Naugatuck Daily News from Naugatuck, Connecticut on December 30, 1949 · Page 3
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Naugatuck Daily News from Naugatuck, Connecticut · Page 3

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Naugatuck, Connecticut
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Friday, December 30, 1949
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Page 3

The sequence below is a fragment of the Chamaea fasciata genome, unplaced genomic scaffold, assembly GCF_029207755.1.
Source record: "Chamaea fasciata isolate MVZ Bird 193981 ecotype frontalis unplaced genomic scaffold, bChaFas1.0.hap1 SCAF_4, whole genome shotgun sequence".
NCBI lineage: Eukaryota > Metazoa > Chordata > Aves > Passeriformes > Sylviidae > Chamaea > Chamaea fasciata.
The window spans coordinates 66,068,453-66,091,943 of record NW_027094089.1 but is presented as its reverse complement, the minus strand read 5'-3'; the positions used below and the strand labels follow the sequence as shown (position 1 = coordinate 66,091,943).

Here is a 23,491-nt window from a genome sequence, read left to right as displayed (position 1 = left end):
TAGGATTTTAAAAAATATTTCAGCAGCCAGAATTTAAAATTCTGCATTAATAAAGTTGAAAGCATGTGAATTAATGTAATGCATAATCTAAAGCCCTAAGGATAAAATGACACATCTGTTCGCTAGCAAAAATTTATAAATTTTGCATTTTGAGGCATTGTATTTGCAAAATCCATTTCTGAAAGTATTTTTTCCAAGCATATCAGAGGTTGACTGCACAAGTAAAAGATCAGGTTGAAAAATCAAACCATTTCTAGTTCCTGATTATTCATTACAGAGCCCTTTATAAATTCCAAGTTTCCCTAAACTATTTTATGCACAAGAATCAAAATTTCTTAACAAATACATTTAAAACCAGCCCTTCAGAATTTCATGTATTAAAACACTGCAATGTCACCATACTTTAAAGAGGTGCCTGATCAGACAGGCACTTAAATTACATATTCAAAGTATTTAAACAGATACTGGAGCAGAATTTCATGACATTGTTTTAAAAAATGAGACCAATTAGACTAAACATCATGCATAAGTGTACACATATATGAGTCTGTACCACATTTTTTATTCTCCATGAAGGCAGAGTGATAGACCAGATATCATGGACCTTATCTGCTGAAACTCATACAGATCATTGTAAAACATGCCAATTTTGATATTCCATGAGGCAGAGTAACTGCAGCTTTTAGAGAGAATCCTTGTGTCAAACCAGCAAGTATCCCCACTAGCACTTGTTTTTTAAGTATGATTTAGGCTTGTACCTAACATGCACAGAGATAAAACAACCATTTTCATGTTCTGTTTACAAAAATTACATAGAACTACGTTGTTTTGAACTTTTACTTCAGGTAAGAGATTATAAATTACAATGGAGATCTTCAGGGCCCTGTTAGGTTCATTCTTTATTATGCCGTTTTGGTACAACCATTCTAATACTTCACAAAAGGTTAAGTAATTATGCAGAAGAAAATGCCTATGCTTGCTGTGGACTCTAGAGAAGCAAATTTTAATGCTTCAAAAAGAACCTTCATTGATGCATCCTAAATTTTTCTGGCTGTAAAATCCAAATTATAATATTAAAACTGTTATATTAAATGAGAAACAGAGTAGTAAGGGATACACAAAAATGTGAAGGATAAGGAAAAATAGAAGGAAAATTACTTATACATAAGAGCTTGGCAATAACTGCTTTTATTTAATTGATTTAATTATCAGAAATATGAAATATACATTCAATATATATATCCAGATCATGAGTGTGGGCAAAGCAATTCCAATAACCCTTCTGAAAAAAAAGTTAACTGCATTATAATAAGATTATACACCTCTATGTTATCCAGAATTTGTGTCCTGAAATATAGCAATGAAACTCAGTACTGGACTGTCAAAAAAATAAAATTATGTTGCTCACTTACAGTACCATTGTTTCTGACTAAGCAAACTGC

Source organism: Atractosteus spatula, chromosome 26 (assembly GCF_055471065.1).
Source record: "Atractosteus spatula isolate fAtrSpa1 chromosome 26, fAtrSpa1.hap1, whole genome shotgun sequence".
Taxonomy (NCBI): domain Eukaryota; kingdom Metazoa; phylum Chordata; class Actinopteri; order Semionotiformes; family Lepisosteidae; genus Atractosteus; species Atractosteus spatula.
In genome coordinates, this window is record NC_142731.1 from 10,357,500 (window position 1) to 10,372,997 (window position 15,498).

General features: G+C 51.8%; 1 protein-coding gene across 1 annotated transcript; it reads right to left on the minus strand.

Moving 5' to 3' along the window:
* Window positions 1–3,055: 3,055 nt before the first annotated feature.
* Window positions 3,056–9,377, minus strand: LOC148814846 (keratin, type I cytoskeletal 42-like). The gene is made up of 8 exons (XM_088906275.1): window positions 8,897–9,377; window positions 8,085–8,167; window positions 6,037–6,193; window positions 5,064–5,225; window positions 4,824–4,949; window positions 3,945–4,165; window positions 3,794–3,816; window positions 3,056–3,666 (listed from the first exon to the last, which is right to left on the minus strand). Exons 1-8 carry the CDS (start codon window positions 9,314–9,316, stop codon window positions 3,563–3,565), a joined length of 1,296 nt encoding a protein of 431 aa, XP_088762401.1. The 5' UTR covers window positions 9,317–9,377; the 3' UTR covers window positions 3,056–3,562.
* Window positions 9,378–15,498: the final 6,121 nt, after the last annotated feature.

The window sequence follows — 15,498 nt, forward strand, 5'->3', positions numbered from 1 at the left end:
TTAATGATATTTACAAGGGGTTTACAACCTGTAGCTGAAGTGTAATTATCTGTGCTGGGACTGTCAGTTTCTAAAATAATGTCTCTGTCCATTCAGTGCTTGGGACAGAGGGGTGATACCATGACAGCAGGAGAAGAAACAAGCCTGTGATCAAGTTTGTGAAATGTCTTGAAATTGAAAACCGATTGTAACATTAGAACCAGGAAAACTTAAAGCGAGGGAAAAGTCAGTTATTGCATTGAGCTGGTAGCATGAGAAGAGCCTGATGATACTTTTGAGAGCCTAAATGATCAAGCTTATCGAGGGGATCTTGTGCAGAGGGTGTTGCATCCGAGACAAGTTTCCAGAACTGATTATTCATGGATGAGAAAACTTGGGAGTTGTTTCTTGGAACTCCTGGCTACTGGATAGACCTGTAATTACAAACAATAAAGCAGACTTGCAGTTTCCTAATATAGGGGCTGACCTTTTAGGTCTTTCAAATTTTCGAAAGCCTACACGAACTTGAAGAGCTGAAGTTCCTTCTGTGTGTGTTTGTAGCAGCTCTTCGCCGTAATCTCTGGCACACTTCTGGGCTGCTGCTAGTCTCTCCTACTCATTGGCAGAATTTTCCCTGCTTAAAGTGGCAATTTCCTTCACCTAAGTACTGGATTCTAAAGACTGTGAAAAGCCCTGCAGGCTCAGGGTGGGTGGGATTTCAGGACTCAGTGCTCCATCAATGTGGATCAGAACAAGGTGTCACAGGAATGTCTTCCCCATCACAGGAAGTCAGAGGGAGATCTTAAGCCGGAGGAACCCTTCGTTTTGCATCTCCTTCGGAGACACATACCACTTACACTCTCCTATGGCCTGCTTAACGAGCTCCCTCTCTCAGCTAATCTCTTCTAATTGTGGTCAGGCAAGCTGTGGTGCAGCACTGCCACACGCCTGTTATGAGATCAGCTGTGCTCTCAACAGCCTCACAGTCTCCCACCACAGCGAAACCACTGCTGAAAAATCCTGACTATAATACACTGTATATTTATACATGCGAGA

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Homemakers Club Holds Yule Party The Pond Hill Homemakera club held its annual Christmas party Tuesday. A covered dish luncheon •was served, r.nd hand-made gifts were exchanged Those attending included Mrs. Far.ny Sears, Mrs. Poiby Conroy, Mri. Jen Mazaika, Mrs. Izy Hart. Mrs. Peter Kiriney, Mrs. Minnie Moeckel. Mrs. Agnes Stevens, Mrs. Mahlon. Sears, Mrs. Doris Wooster. Mrs. Stephanie Pistarelli, Mrs. Josephine Montrose. Mrs. Alda Gabriel. Mrs. Mary Yusaitis, and Mrs- Olive Alberta. Genevieve Magone Engaged To Wed Louts Magone, 100 Galpin street, announces the engagement of his daughter, Genevieve, to Edward Senese, Shelton. No date has been set for the wedding. Miss Magone attended Naugatuck High school, and Mr. Senese, a veteran of the U. S. Armv, attended Shelton High school. " Money Talks Swedish "Plate" Weighed 40 Pounds A tea party was held recently at the home of Miss Katherine Norris of Mulberry Hill. Those attending were Marilyn Norris, Ruth Semrow and William Humphries. Katherine Norris poured. Mrs. J. William Johnson, district deputy president of Rebekah lodge District No. S, and her staff will serve as installing;-Officers Jan. -5 a: the installation of officers of IVinona Rebekah lodge of Waterbury. The Young Women's Missionary society of the Salem Lutheran church will meet next Wednesday evening at S o'clock at the home c! Mrs. Arthur Parson, 144 Park avenue. Hostesses will be Mrs. Par£on and Mrs. John Van Vlandren. The Ladies' Aid society of St. Paul's Lutheran church will meet next Thursday evening at 8 o'clock at the home of Mrs. Adam Kuraitis, 65 Rubber avenue. Mr. and Mrs. Joseph Zehnder. 29 Hillcrest avenue are entertaining for the holidays their son, Donald, a senior at the University of Notre Darr.e; their two daughters. Dorothy, a sophomore at St. Joseph college. West Hartford, and Ariine, a teacher at Ellsworth Memorial High School, East Windsor Hill. Also visiting them are Miss Kay Cahill. North Windham; Miss Grace Collins, Waterbury; Miss Patricia O'Neill. Norwich; Miss Doris Hack. East Windsor Hill. Mr. and Mrs. Arthur Saunders of Kennebunkport. He., are visiting their sons, Edwin and Alden of Xe-w Haven road, and William of Prospect. Mr. and Mrs. Peter .Jloeckel, Jr.. and son. Jeffrey, of Willimantic, were holiday guests of Mr. Moeckel's parents, Mr. and Mrs Feter Moeckel of New Haver road. Arthur Natowski of Walnut street and Edward Natow^ki of Church street are spending th holidays with relatives in Dur yee. Pa- GET READY FOR 1950 Desk Pads Calendars Ledgers Diaries Memo Pads ; Birthday Books i SWEENEY'S » i ART and STATIONERY [ STORE [ 213 Church Street ON THE AIR B:30-WATP.~NAUQATDCK NEWS —WBRY—Hi School Hi Lites WTIC—Just Plain Bill WWCO—Tom Mix 6 :45—WBRY—Curt Massey WTIC—Front Page Farrell 6 :00—All Stations—News C : 15—W A TR—Sports WWCO—SporUcope WTIC^Strictly Sports WBRY—Orange Bowl Previf-iv 6 :30—WATR—Von Tobel ; Sports WBRY—John A. Cluney WWCO—Who's Talking WTIC— Wrishtville Folks G :45—WATK—Guv Lombardu WTIC—3 Star Extra WBRY—Lowell Thomas 7 :00—WATR— He-adilnss Edition WBRY—Guest Star WTIC—Light Up Time WWCO—Fulton Lewis. Jr. 7:15—WATR—Phone Tour Answer WTIC—News WBRY—Adventures ol Babe Ruth WWCO—Twilight Spec. 7 :30—WATR—Listen to Ann Grcnier WBRY—Club 15 WWCO—Gabriel Heatter WTIC—Guest Star 7:45—WATR—Adventures in Travel WWCO—I Love A Mystery WBRY—Edward R. Murrow WTIC—Album ol the Week 8 :00—WATR.-The Fa* Man WTIC—Henry Morgan Show WBRY—The Goldbergs WWCO—Russ Morgan 8 :JO—WATR-'Your FBI WBRY—My Favorite Husband WWCO-On The Green WTIC—We. the People 45—WWCO—Spotlight on a Star 00—WATR—Ozzie & Harriett WTIC—Life ol Riley WBRY—Leave It To Joan WWCO—Air Force Hour !) : ?,0—WATR—Meet the Press WTIC—Jimmy Durante WBRY—The Rising Wondor WWCO—Basketball 0 :00—WTTC—r>i rectors Playhouse WATR—Boxing Bouts WWCO—News Commentator 0 -.15—WWCO—Newsreel 0:30—WTIC—Sports Newsreel WATR—Spons Page WBRY—Capitol Cloakroom WWCO-Marvin Miller .0:45—WTTC—T>ru and Cnn WWCO—Music You Want 1 :0n— A" Stations—News 1 -.15—WATR—Sports WTIC—News WWCO—ITS Today WBRY—Nite Shift LI :30—WATR—Oems ; Dance WTTC—Dance Orch. WWCO—Dance Orch. 12:00—All Stations—News TEI/P/VISIO* WSHC-TT Channel ( 5:00—Ted Steele Show 5:30—Teletunes 6:00—Film Theater 6:30—Lucky Pup 6 :45—Teletunes 7:00—Kukla, Fran & Ollt« 7 :30—Morton Downey 7 -45—Newsreel 8:00—llama 8:30—We. the People 9 :00—Versatile Varieties 3 :30—Bis Story 10 :fiO—Greatest Fights 11:15—Sports Highlights WCBS Channel I 5:00—Ted Steele 5 :30—The Chuck Wagon 0:30—Lucky Pup 6:4:*—Bot Howard Show 7-00—Strictly For Laughs - : 15—Paul Arnold Show 7:30—CBS Television News 7:45—Sonny Kenclis Show 7:r,r>—Herb Shriner S :00—Mama S :30—Man Against Crime 9-00—TV Theater 1C :00—People's Platform 1C-30—Capitol Cloakroom WXBT Channel 4 :- :OOHowdy Doody t:00—Children's Theater 6:30—Easy Does It r, :5."i—Weatherman 7:00—Kukla. Fran & Ollie 7:30—Morton Downey 7:45—Newt* Caravan S-00—One Man's Family S : 30—We. The People n : 00—Versatile Varieties 9:30—Bis Story I n -00—Boxine 10-45—Greatest Files II :00—Sports Hilites By TED HAMMER (Librarian'y American Numismatic Association) Among the most unusual coins of modern times are the various s!;>ecimen.5 oC Swedish plate money of 1644-1759. The coins are of copper, large squares or oblongs, with denominations stamped in the four corners and centers of each Approximately 100.000.000 pounds of copper valued at nearly $20,000.000 weye used in issuing this odd money. It was known in Sweden as "plat" (pronounced Plaut). It was similar to the German plat- temetals that were cast,, beaten or rolled into so-called "sheets- money." Charle'5 XII (1697-1718) made some of the plate pieces from gun metal. Scarcity of silver resulted in striking the blanket sizo coin." Government officials alsr> felt, them would be a profit in the venture, while no gain was realized from issuing small denomination copper coins. Issuance of the plate money began at Ovesta, Province of Dalecarlia, where a 10-daler piece was made for the one and only time. No wonder it was not continued— it measured 27 1-2 by 12 inches and weighed 40 (pounds! Later denominations were one, two, three, four, five, isix, seven and eight daler coins and one half-daler piece was struck. Corners or ends of the coins often were clipped so that they would not be too heavy. In the beginning, the .plate money was equal in value to silver coins of like denominations, but later it depreciated. Some authorities regarded them as mere weights which could be exchanged for goods but there is no question but that they passed from hand to hand as money. Although not regarded highly at the time, a few hoarded away might have been as valuable ai~ a small piece of business property today. .Even the most common varieties of smaller denominations sell for $15 to $25 and many varieties sell for 10 to 20 times those figures, since some are quite rare. Many collectors of the United States and other countries have one or more pieces in their odd and curious money collections. Funerals Miss Jane Stratton Funeral services for Miss Jane E. Stratton, 20 Church street, a Naugatuck resident for many years, who died Wednesday, at St. Mary's hospital after a brief illness, were held this morning at 8:30 o'clock from the Buckmiller Funeral Home, 22 Park place. A solemn high .Mass of requiem was celebrated at 9 o'clock in St. Francis' church by the Rev. Albert Taylor, with the Rev. George Vil- ciauskas as deacon and the Rev. Paul F. Keating, pastor, al3' sub- deacon. Mrs. Albertine O'Donnell 'was organist and soloists were Mrs. James Farrar 1 and Mrs. Mary Mathicu. They rendered the pro- ci^saional Lead Kindly Light; Pie Jesu at the offertory and Abide With Mr, at the recessional. Burial was in St. Francis' cemetery, with prayers at the £:-nvo by Father Taylor. Bearers \vere John Hanley. John Dowling, Daniei O.sey, Henry Rodman, Charles Kenney and Michael Kiely Army Offers Direct Commissions To Specialists Two opportunities for college men to obtain direct commissions in the Regular Army were again announced today by New England Military DUtrict Headquarters at the Boston Army Base. The first proposition is tc attract veteran officers possessing baccalaureate degrees from accredited colleges or universities. Individu- i als not holding s. baccalaureate degree may apply provided they, will be awarded such a degree prior to October I, 1950. Under the second plan the Army hopes to induce (persons with technological background in nearly 100 different fields to enter military service in a commissioned :'taluH. Technical specialists seeking Army commissions must have a master's or doctor's degree from a recognized college or university or c. 'bachelor's degree with at least three years of practical experience in his specialized field. Commissions are offered in the Chemical Corps, Transportaion Corps, Engineers, Signal, Quarter- I master, Ordnance, Medical Corps, Dental Corps, Veterinary Corps, Annual District Conference Of USCG Auxiliary NAUGATUCK NEWS (CONN.), FHIDAY, DKC. 30, 1!M9—1'AGK 3 Members of the Coaint Guard Auxiliary from four states will gather in New York City on S'ln- day, January 8, for the annual district conference, it was announced today by Commander Ernest A. Cascini, USCG, director of the Auxiliary in the Third Coast Guard District. The all-day conference, at the Hotel Astor, will consist of general assemblies and panel meetings of the Auxiliary's command, training, vessel inspection, communications, operations, public information and finance departments. Attendance ; it the conference is compulsory for all officers and voluntary for other members of the Auxiliary",? fourteen divisions | and fifty-two flotillas in the Third District which hals 2,200 AuxilUr- ists in New York, New Jersey, Connecticut and Vermont. Coast Guard officers from the Medical Corps, Army Nurse Corps, Women's (Medical Specialist Corps, Judife Advocate General's Department, Chaplainls Cotips and Adjutant General's Department. district office in New icrk and from Washington headquarters will discuss with the Auxiliary the 1950 program of the Coast Guard's voluntary civilian arm. The newly elected district officers of the Auxiliary wiU be installed at the conference. They are Everett B. Drew of Brooklyn. N. Y., District Commodore; Arthur E. Orr of Stamford, Conn.. Vice-Commodore and Laurence A. Sorenson of Huntingdon, L. I., Training Officer. William A. Smith of Staton Island, N. Y., is the retiring Commodore. Blias Woodward of Mamaroneck, N. Y., is chairman of the conference committee. ployed by G. B. Anderson of NHU- iituck as a tree-cutter. Immediately after the swearing-in cero- mony, Almeida departed for Parris Island S. C.. where he is undergoing ten-weeks of basic training prior to his assignment to a duty station. Upon completion of his basic training he will be given a ten day leave to visit home. Edward W. Almeida Enlists In Marines Edward W. Almeida. 18. son af Mr. and Mrs. Manuel Almeida of iMorris street, Naugatuck enlisted in the U. S. Marine Corps during Christmas week for a period of three years. The oath of enlistment was administered by Captain Norman R. Stanford Officer in Charge of the Hartford Recruiting District. Pvt. Almeida, former student of Naugatuck High school, was em- BOROUGH UOCRT Ernest Wooster. Naugatuck. arrested yesterday on a charge of vagrancy, was sentenced to 60 days in New Haven County Jail when he appeared before Judge Martin ! L. Caine in Borough Court today. Mrs. Stella Andrews. North Elm street, Waterbury, charged with intoxication and evasion of taxi fare, forfeited a 110 bond when she failed to appear in court. Deputy Judge Joseph P. Donahue presided in the case of Joseph Marcisz. 475 North Main street. charged with non-support. The case was continued to Jan. 7. Rent A Cutaway For That Important Event: Other Informal Clothes for Hire IMBIMBO'S J!S I'lilon SI.. Wiliy. Pknnr S •(•*»! .\olii' Ton HlR nr Small H> Can Fit Them All Economical Wishes HAPPY NEW YEAR CREAM PIES FILLED COFFEE CAKES Closed AH Day Monday CITY BAKERY MAPLE ST. TEL. &67S Open Daily 6:30 A. M. to 6 P. M. U. S. SENATOR Hubert H. Humphrey (above), Democrat of Minnesota, is shown in his Washington office with some o{ the Christmas cards that have deluged members of Congress appealing for government economy and tax relief. The cards read: "A very merry Christmas to you, my Congressman, and you can make it a happy New Year for me if you'll help put these packages under my '50 tree." (Internationa!) MR. NORMAN- MISS DORIS- MISS CHRIS- MISS NANCY- EXTEND TO PATRONS AND FRIENDS BEST WISHES FOR A VERY Time to lot the old year go ... He certainly earned hi.s rest.! May the New Year hold i'or yon Just everything that's best! NORMAN'S BEAUTY SALON 87 MAPLE STREET •^ SSS Mrs. Frank Madden 33 Coen Stree^ Winner of "Holly" Wardrobe BREEN'S SPORT SHOP Presents The Holly and Kris" Winners John B. Hoey 12 Cliff Street Winner of "Kris" Wardrobe BREEN'S SPORT SHOP NEARY BUILDING CHURCH ST. Clearance Sale Now Going On-20 to 50 % Off BREEN'S MEN'S SHOP IN BASEMENT - If It's A Famous Bra nd, You'll Find It AT BREEN'S - Some Of The Nationally Advertised Brands Of Merchandise Featured Here Include: AQUATOGS , RAINWRAPS by BENTON-THOMPSON FOWNES GLOVES COSMETICS HERB FARMS- DOROTHY GREY ELIZABETH ARDEN ROMAN STRIPE HOSIERY JANTZEN FOUNDATIONS ROYAL ROBES YARDLEY OLD SPICE COSMETICS FOR MEN ^ *^<«^